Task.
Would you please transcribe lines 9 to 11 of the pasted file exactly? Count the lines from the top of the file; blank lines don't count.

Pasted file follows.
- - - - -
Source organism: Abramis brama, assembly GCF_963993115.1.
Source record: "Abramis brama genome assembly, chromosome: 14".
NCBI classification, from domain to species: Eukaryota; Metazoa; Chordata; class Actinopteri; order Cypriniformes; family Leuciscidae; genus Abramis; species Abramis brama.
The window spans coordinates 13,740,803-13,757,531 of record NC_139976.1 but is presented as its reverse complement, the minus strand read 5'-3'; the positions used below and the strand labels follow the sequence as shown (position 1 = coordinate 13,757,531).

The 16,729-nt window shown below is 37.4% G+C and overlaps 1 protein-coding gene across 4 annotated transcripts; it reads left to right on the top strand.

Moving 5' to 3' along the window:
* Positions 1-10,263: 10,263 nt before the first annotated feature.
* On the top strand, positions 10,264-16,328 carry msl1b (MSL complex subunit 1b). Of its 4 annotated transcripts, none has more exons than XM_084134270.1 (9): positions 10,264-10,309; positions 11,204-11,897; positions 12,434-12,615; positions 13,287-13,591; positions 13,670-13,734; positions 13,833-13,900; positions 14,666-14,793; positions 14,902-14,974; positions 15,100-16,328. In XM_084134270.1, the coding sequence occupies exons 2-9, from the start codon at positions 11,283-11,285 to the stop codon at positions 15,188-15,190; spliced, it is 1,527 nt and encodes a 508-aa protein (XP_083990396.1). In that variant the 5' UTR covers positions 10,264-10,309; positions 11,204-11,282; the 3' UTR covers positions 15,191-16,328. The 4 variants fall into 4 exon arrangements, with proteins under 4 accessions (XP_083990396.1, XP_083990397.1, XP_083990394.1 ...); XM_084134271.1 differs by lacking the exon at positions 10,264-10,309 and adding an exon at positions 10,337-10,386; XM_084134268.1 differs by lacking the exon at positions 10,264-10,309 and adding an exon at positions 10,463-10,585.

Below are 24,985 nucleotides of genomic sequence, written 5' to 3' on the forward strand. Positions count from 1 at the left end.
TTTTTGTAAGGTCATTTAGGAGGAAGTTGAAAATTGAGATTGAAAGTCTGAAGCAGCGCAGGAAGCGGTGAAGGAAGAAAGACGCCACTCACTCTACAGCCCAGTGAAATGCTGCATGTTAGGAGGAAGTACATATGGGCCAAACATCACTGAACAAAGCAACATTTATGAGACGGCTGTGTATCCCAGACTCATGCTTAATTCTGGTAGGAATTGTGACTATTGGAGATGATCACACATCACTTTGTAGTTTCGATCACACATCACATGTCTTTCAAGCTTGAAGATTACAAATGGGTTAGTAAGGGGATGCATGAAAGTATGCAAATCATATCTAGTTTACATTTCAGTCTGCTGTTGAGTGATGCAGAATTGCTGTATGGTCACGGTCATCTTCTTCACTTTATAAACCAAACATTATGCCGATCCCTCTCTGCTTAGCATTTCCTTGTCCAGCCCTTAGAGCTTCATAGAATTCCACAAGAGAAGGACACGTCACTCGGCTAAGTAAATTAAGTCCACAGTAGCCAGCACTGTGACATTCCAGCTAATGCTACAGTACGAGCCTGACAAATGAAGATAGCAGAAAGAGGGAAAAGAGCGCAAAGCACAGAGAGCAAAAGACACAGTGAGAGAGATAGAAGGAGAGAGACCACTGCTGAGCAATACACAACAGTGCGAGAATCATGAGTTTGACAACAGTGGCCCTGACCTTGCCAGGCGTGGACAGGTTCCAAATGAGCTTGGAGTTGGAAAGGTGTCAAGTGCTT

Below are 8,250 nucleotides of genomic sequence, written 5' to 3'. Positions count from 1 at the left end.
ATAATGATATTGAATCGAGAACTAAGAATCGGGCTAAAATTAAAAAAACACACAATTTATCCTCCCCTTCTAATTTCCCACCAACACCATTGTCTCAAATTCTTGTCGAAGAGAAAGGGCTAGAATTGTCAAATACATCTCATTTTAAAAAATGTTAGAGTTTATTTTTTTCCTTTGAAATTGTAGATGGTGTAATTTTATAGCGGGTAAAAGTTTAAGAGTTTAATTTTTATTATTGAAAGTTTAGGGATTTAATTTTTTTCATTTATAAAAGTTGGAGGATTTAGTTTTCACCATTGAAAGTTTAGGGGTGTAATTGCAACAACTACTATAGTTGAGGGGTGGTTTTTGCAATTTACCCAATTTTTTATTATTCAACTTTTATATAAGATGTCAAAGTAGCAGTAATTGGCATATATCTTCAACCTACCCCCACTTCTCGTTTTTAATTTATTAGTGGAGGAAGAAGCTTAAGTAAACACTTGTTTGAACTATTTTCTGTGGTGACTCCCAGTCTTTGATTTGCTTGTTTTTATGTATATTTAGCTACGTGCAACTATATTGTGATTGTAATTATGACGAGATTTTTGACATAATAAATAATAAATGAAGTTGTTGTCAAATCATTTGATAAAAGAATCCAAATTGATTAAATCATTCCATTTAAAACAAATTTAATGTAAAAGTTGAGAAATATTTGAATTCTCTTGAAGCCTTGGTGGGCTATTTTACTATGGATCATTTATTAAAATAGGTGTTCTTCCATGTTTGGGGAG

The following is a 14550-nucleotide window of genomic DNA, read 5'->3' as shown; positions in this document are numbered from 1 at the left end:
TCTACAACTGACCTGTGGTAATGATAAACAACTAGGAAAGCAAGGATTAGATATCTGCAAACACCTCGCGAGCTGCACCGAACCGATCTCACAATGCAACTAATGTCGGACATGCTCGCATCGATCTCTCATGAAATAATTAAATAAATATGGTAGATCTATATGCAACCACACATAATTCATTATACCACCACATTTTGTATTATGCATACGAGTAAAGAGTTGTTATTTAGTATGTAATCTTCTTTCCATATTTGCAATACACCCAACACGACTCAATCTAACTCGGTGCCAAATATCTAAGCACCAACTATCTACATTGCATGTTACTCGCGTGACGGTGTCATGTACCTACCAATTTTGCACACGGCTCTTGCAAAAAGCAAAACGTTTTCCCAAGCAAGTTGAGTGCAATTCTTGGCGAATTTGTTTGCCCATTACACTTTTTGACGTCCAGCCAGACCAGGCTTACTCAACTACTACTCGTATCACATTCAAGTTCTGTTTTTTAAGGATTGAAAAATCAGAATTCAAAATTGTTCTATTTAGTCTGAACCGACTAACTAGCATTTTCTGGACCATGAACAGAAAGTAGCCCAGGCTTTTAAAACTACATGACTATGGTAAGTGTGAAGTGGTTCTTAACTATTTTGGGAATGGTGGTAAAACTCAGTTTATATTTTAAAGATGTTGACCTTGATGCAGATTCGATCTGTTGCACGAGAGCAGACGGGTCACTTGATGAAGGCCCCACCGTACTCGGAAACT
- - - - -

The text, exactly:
Below are 24,985 nucleotides of genomic sequence, written 5' to 3' on the forward strand. Positions count from 1 at the left end.
TTTTTGTAAGGTCATTTAGGAGGAAGTTGAAAATTGAGATTGAAAGTCTGAAGCAGCGCAGGAAGCGGTGAAGGAAGAAAGACGCCACTCACTCTACAGCCCAGTGAAATGCTGCATGTTAGGAGGAAGTACATATGGGCCAAACATCACTGAACAAAGCAACATTTATGAGACGGCTGTGTATCCCAGACTCATGCTTAATTCTGGTAGGAATTGTGACTATTGGAGATGATCACACATCACTTTGTAGTTTCGATCACACATCACATGTCTTTCAAGCTTGAAGATTACAAATGGGTTAGTAAGGGGATGCATGAAAGTATGCAAATCATATCTAGTTTACATTTCAGTCTGCTGTTGAGTGATGCAGAATTGCTGTATGGTCACGGTCATCTTCTTCACTTTATAAACCAAACATTATGCCGATCCCTCTCTGCTTAGCATTTCCTTGTCCAGCCCTTAGAGCTTCATAGAATTCCACAAGAGAAGGACACGTCACTCGGCTAAGTAAATTAAGTCCACAGTAGCCAGCACTGTGACATTCCAGCTAATGCTACAGTACGAGCCTGACAAATGAAGATAGCAGAAAGAGGGAAAAGAGCGCAAAGCACAGAGAGCAAAAGACACAGTGAGAGAGATAGAAGGAGAGAGACCACTGCTGAGCAATACACAACAGTGCGAGAATCATGAGTTTGACAACAGTGGCCCTGACCTTGCCAGGCGTGGACAGGTTCCAAATGAGCTTGGAGTTGGAAAGGTGTCAAGTGCTT

Below are 8,250 nucleotides of genomic sequence, written 5' to 3'. Positions count from 1 at the left end.